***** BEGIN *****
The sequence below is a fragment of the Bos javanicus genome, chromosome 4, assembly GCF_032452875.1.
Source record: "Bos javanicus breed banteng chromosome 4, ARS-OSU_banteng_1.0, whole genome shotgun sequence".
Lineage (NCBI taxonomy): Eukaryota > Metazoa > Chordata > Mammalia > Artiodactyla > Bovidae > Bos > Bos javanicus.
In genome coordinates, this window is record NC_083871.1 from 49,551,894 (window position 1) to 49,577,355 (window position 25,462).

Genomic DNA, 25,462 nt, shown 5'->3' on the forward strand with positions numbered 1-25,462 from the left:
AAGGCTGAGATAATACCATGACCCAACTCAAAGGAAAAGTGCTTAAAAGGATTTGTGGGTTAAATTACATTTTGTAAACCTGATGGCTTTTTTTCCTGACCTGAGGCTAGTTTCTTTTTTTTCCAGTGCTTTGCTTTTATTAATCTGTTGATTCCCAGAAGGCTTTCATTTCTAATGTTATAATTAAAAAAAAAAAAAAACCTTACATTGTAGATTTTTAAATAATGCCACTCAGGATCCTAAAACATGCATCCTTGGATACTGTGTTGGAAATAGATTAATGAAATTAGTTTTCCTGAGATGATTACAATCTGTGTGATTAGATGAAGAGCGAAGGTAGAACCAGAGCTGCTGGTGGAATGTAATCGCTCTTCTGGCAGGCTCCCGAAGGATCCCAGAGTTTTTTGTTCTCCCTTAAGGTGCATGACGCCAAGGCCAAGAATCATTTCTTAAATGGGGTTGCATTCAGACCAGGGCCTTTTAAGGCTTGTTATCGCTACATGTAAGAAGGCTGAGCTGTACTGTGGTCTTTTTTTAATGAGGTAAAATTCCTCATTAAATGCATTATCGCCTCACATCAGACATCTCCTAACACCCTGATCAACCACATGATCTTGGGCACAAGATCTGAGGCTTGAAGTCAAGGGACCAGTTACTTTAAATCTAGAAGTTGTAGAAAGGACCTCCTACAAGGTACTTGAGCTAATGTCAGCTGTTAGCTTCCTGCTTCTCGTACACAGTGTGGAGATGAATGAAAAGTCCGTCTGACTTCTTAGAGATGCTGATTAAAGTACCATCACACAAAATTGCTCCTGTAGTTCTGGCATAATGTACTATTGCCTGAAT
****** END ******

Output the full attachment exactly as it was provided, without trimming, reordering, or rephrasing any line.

The sequence below is a fragment of the Bos javanicus genome, chromosome 4, assembly GCF_032452875.1.
Source record: "Bos javanicus breed banteng chromosome 4, ARS-OSU_banteng_1.0, whole genome shotgun sequence".
Lineage (NCBI taxonomy): Eukaryota > Metazoa > Chordata > Mammalia > Artiodactyla > Bovidae > Bos > Bos javanicus.
In genome coordinates, this window is record NC_083871.1 from 49,551,894 (window position 1) to 49,577,355 (window position 25,462).

Genomic DNA, 25,462 nt, shown 5'->3' on the forward strand with positions numbered 1-25,462 from the left:
AAGGCTGAGATAATACCATGACCCAACTCAAAGGAAAAGTGCTTAAAAGGATTTGTGGGTTAAATTACATTTTGTAAACCTGATGGCTTTTTTTCCTGACCTGAGGCTAGTTTCTTTTTTTTCCAGTGCTTTGCTTTTATTAATCTGTTGATTCCCAGAAGGCTTTCATTTCTAATGTTATAATTAAAAAAAAAAAAAAACCTTACATTGTAGATTTTTAAATAATGCCACTCAGGATCCTAAAACATGCATCCTTGGATACTGTGTTGGAAATAGATTAATGAAATTAGTTTTCCTGAGATGATTACAATCTGTGTGATTAGATGAAGAGCGAAGGTAGAACCAGAGCTGCTGGTGGAATGTAATCGCTCTTCTGGCAGGCTCCCGAAGGATCCCAGAGTTTTTTGTTCTCCCTTAAGGTGCATGACGCCAAGGCCAAGAATCATTTCTTAAATGGGGTTGCATTCAGACCAGGGCCTTTTAAGGCTTGTTATCGCTACATGTAAGAAGGCTGAGCTGTACTGTGGTCTTTTTTTAATGAGGTAAAATTCCTCATTAAATGCATTATCGCCTCACATCAGACATCTCCTAACACCCTGATCAACCACATGATCTTGGGCACAAGATCTGAGGCTTGAAGTCAAGGGACCAGTTACTTTAAATCTAGAAGTTGTAGAAAGGACCTCCTACAAGGTACTTGAGCTAATGTCAGCTGTTAGCTTCCTGCTTCTCGTACACAGTGTGGAGATGAATGAAAAGTCCGTCTGACTTCTTAGAGATGCTGATTAAAGTACCATCACACAAAATTGCTCCTGTAGTTCTGGCATAATGTACTATTGCCTGAAT